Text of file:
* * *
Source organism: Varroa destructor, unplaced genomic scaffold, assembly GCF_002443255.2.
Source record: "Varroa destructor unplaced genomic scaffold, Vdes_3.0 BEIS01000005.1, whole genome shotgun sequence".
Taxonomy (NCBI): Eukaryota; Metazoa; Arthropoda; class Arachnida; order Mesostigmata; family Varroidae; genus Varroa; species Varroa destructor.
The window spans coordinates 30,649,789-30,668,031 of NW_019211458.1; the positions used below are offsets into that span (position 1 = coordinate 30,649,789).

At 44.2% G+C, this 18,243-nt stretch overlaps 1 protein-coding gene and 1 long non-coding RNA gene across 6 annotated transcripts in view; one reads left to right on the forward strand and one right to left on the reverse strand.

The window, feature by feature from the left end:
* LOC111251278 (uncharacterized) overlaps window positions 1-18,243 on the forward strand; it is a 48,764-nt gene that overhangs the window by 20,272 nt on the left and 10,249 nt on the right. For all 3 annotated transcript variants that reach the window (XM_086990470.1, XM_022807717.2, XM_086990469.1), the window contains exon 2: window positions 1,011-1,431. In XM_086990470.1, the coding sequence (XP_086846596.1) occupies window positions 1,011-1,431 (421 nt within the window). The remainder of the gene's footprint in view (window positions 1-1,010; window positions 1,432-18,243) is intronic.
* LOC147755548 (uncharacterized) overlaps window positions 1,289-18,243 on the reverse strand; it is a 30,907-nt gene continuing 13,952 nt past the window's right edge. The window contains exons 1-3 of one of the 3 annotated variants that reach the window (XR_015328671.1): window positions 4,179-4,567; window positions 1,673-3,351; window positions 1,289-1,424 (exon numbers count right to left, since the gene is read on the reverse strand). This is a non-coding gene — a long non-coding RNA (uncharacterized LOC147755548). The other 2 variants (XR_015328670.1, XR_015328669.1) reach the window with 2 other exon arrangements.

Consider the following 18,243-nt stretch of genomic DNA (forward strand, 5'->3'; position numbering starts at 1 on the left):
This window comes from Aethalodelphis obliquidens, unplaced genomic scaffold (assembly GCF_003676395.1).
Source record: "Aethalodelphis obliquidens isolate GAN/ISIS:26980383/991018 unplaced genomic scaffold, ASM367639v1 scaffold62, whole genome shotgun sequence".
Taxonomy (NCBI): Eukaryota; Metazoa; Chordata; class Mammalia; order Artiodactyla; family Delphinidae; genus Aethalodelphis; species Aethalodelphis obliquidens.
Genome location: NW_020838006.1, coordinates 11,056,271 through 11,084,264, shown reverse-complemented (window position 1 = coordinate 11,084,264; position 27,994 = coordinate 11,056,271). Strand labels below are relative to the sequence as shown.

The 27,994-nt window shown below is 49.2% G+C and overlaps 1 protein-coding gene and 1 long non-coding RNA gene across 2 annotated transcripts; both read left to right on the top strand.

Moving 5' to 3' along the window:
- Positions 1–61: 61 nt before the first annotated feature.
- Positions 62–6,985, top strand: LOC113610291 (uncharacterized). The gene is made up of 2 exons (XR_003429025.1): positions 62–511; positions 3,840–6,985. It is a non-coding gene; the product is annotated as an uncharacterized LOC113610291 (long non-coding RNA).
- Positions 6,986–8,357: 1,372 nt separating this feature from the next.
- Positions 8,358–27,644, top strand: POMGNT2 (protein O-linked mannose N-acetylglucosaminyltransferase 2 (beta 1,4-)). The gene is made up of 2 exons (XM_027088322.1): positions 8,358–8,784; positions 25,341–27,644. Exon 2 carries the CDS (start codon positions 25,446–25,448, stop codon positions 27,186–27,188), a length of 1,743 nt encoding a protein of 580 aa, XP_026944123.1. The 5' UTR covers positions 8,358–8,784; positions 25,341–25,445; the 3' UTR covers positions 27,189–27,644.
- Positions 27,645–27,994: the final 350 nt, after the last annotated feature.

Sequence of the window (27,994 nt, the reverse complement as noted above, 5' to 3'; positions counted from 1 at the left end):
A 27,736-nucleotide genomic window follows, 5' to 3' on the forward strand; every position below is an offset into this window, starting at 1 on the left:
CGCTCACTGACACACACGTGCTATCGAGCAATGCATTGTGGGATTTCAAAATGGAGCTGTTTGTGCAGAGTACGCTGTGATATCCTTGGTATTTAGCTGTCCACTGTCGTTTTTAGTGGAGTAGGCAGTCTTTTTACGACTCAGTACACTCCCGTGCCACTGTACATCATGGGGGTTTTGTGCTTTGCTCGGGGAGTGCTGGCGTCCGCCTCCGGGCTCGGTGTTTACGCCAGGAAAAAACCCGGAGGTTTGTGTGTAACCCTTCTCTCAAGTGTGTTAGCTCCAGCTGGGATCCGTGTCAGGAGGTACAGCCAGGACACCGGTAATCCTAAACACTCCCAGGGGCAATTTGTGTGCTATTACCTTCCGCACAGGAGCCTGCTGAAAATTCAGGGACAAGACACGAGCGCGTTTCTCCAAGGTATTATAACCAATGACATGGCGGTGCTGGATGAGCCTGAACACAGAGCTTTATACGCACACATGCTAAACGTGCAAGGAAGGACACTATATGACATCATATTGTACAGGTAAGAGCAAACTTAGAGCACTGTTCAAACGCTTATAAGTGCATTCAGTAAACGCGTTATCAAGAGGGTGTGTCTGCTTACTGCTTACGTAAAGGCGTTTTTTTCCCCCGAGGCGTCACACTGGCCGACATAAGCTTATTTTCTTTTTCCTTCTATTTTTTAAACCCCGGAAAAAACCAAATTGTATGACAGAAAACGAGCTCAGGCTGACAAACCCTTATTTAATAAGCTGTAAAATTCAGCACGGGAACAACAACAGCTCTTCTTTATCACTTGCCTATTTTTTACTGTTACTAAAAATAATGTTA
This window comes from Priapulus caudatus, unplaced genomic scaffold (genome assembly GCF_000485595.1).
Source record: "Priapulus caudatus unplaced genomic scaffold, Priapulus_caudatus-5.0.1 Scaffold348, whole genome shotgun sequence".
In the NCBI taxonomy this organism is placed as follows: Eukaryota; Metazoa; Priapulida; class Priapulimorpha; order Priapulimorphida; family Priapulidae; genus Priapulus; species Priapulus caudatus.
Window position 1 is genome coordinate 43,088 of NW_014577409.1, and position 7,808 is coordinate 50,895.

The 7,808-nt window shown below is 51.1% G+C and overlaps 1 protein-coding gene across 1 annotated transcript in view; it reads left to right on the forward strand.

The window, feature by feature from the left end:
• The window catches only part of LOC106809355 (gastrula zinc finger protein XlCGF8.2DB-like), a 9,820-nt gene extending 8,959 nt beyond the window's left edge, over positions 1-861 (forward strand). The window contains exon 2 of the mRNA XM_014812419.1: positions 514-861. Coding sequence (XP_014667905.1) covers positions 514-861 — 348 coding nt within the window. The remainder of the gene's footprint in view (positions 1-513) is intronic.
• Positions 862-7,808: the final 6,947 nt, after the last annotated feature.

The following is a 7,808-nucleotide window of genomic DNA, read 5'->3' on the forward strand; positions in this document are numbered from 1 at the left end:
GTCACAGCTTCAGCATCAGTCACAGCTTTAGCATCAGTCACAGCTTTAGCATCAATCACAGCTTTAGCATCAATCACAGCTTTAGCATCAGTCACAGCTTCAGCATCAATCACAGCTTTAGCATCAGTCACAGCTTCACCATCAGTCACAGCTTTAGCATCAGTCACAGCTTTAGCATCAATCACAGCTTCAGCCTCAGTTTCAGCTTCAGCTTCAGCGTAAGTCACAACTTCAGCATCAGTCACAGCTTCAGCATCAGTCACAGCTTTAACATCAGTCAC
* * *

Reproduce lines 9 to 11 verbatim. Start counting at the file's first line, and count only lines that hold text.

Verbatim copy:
Consider the following 18,243-nt stretch of genomic DNA (forward strand, 5'->3'; position numbering starts at 1 on the left):
This window comes from Aethalodelphis obliquidens, unplaced genomic scaffold (assembly GCF_003676395.1).
Source record: "Aethalodelphis obliquidens isolate GAN/ISIS:26980383/991018 unplaced genomic scaffold, ASM367639v1 scaffold62, whole genome shotgun sequence".